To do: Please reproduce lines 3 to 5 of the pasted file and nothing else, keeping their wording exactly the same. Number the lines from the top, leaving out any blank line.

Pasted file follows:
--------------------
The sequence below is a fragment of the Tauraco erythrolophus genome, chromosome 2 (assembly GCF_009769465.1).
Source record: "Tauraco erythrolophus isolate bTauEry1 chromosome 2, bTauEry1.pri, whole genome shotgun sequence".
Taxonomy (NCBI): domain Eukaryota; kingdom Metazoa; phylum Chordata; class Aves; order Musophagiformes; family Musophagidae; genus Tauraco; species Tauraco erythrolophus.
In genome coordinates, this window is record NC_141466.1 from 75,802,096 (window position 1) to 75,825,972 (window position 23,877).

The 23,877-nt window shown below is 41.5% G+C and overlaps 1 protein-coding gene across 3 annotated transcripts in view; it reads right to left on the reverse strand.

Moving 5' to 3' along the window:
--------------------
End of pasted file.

Taxonomy (NCBI): domain Eukaryota; kingdom Metazoa; phylum Chordata; class Aves; order Musophagiformes; family Musophagidae; genus Tauraco; species Tauraco erythrolophus.
In genome coordinates, this window is record NC_141466.1 from 75,802,096 (window position 1) to 75,825,972 (window position 23,877).

The 23,877-nt window shown below is 41.5% G+C and overlaps 1 protein-coding gene across 3 annotated transcripts in view; it reads right to left on the reverse strand.